New Beginnings

Five Artspan artists explore what it means to start anew

“For last year's words belong to last year's language

And next year's words await another voice.

And to make an end is to make a beginning.”

-TS Eliot, Little Gidding


This is the time of year for starting over, for deciding all of the ways you want to begin anew. You can leave the past behind, jettison your bad habits and regrets, and imagine a new life for yourself. For many artists, this goes beyond a change in diet or a new exercise regime, and extends instead to a relighting of the creative spark. We decide to fully explore all of the pictures and stories in our head, and to dedicate all of our energy to finding a new language with which to speak them.

Connie Sales observes, prays, documents, questions, and plays. “For me, drawing is a contemplative process. I begin with physical observation and end with raw, inner emotion and intuition. I love earthy materials such as charcoal and graphite. I make many of my own ink washes with things I find around me; extracting pigment from coffee grounds, leaves, discarded items found on walks; buried over time in the dirt. Focused on line quality and texture, I aim to create truth and beauty. A simple means of communication; the strength of the human soul. 

 “She Wore Flowers is about a moment of literal pause. This past summer I was diagnosed with a large tumor in my abdomen. I overcame cancer in 2008, so, there were many questions going into surgery. By grace, this tumor was benign, but I was bed-bound recovering from the surgery. Forced to rest, I began to reflect on how "busy" life was, and realized things I had given up, and why? I remembered how I used to love to wear flowers in my hair. So I drew myself, and some of the flowers given to me in the hospital.  Out of this came a renewed commitment to myself, and a shift in my work. She Wore Flowers represents a metaphorical "new beginning" in commitment to being change and living the same truth as I seek in my work.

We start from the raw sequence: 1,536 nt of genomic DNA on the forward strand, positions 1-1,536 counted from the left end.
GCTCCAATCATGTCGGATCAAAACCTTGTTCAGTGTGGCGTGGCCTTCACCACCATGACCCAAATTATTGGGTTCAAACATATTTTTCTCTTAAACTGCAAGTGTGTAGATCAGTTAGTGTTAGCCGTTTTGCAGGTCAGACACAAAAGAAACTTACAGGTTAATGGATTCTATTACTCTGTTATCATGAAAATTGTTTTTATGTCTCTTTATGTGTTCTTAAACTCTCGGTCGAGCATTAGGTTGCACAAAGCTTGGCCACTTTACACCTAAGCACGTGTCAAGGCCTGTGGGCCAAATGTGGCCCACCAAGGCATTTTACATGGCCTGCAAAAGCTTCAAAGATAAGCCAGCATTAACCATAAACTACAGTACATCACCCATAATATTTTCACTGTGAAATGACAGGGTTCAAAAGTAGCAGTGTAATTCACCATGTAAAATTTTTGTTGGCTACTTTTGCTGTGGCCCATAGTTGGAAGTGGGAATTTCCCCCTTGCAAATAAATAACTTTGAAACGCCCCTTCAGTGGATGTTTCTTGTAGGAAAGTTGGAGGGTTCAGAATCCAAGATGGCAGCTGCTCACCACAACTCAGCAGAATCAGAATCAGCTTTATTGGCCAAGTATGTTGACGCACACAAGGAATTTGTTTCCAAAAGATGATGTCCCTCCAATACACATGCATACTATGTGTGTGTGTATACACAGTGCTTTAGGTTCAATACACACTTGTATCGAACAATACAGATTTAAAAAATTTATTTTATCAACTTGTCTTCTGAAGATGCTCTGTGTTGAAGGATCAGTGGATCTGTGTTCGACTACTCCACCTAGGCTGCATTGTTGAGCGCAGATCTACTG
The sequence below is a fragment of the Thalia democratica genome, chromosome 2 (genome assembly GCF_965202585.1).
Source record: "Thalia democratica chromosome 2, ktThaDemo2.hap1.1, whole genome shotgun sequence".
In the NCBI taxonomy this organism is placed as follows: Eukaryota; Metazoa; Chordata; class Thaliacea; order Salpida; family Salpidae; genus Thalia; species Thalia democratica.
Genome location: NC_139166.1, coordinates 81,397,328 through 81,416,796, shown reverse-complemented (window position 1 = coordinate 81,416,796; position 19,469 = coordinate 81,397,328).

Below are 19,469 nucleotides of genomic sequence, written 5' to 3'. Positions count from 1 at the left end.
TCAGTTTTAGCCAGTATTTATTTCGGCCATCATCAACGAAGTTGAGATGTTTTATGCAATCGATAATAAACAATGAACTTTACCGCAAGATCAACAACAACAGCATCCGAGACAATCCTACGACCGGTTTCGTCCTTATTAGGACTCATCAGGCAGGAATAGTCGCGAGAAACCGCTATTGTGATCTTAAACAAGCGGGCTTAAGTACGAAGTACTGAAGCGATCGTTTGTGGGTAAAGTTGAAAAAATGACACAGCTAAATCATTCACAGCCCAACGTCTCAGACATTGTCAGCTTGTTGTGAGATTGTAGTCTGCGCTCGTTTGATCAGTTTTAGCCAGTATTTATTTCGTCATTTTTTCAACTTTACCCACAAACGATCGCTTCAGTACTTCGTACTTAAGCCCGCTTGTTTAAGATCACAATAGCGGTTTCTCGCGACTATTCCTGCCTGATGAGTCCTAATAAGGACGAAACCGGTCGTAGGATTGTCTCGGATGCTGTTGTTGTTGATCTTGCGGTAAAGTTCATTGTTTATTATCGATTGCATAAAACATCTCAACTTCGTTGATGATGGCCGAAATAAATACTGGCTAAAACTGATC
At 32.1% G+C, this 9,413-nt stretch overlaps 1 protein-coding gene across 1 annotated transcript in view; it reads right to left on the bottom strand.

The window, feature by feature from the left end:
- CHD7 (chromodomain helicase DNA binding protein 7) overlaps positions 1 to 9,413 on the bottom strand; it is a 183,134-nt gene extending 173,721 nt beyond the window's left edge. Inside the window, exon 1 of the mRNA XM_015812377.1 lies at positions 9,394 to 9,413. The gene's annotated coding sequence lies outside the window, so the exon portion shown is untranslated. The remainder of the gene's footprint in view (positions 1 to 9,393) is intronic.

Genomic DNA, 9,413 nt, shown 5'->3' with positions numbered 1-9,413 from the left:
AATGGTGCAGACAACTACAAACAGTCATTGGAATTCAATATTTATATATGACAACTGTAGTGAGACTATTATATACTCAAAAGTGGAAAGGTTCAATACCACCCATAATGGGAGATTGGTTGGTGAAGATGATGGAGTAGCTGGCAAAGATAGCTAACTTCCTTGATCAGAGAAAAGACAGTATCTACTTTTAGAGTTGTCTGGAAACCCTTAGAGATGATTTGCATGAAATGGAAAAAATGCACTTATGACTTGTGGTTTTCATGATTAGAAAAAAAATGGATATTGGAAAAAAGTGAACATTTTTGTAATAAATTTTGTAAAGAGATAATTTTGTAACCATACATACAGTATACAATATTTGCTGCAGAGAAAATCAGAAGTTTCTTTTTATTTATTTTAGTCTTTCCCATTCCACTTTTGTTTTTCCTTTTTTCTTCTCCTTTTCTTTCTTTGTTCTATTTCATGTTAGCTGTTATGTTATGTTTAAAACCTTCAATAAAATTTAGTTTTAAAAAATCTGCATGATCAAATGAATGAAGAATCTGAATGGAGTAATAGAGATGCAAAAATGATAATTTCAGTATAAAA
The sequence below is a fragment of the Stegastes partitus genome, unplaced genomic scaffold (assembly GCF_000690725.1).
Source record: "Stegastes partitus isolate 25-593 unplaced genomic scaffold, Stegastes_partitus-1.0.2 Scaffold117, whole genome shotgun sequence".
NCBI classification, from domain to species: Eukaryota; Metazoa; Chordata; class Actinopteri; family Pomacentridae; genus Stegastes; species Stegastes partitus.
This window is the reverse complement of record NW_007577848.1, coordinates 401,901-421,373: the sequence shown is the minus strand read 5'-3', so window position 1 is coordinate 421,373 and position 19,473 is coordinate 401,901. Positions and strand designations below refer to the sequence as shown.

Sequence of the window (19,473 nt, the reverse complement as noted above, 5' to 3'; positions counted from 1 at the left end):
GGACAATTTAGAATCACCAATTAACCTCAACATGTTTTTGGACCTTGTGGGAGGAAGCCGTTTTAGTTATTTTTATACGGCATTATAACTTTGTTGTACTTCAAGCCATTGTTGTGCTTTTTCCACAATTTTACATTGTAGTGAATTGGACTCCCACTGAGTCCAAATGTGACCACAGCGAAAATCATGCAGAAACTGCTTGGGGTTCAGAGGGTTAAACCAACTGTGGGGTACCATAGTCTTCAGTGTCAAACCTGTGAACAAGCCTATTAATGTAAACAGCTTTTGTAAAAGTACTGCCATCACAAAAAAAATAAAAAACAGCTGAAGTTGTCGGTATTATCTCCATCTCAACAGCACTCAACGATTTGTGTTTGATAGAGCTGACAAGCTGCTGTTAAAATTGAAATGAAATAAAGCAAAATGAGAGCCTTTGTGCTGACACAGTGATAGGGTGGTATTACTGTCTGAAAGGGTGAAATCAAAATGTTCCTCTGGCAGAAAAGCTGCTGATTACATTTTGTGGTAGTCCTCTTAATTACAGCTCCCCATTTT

Patty Neal works in oil on wood, sometimes combining multiple panels sometimes using a single panel. “In this single panel piece, In the Beginning, I used a few geometric shapes (buildings) and a contrast in light and dark to frame the construction backhoe. The composition is a classic one of portraiture. The backhoe, sitting in profile, represents new things to come to that site, while also sitting in the space or hole where an older building had once been.



New Day Beginning is a mixed media collage by Joan Fullerton. “I started this painting by dripping acrylic paint on a birch board, and as I pushed the paint around the surface, an abstracted image of a horse appeared. Painting the horse more concretely, I designed the surrounding landscape using ideas from books on “Sacred Geometry.” I had been inspired to start my painting career after ateaching sabbatical in Italy, so I put a small map of Italy in the upper right area of the arch. The rusted metal pieces form an ancient symbol of a sun on a horizon. At the end oil paint was added for richness and to give a burnt sienna “old world” finish. This painting reflects a moving through to new adventures.


Grayce DeNoia Bochak’s Morning is a watercolor depicting the greeting of the new day. “The figure looks out to New Jersey's vast Delaware Bay for signs of high or low tide. Symbolically each morn brings high or low tide of daily experiences.”  


Curtis Ripley uses artist’s brushes, house painting brushes, scrapers, rags and his hands to apply the paint, and the process is very spontaneous. “There is a lot of painting, wiping out and repainting, and the build-up of gestures and marks creates the movement and space. The painting A New Beginning finally appeared to me to be a rush of emotion, a fresh start and a new beginning.”


Happy New Year to all of our Artspan members, and best wishes for an inspired and inspiring year to come.



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